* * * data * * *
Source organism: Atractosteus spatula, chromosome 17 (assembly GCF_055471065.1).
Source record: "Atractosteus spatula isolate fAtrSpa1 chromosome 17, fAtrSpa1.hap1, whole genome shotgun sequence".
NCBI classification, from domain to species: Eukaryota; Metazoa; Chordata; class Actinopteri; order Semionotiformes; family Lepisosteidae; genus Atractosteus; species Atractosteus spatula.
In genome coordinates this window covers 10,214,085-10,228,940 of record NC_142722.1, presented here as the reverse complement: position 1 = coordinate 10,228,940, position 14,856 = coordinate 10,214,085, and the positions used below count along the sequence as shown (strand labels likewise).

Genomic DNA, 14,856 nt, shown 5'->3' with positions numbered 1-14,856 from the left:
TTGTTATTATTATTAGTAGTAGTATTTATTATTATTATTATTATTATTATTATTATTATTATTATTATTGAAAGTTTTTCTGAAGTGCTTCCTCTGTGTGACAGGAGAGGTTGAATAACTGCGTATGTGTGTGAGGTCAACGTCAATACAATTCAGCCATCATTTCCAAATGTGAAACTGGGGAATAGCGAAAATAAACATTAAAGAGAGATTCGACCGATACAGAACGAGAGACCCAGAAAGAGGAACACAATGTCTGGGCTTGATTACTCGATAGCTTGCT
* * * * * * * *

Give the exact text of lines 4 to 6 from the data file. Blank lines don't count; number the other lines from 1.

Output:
In genome coordinates this window covers 10,214,085-10,228,940 of record NC_142722.1, presented here as the reverse complement: position 1 = coordinate 10,228,940, position 14,856 = coordinate 10,214,085, and the positions used below count along the sequence as shown (strand labels likewise).

Genomic DNA, 14,856 nt, shown 5'->3' with positions numbered 1-14,856 from the left:
TTGTTATTATTATTAGTAGTAGTATTTATTATTATTATTATTATTATTATTATTATTATTATTATTATTGAAAGTTTTTCTGAAGTGCTTCCTCTGTGTGACAGGAGAGGTTGAATAACTGCGTATGTGTGTGAGGTCAACGTCAATACAATTCAGCCATCATTTCCAAATGTGAAACTGGGGAATAGCGAAAATAAACATTAAAGAGAGATTCGACCGATACAGAACGAGAGACCCAGAAAGAGGAACACAATGTCTGGGCTTGATTACTCGATAGCTTGCT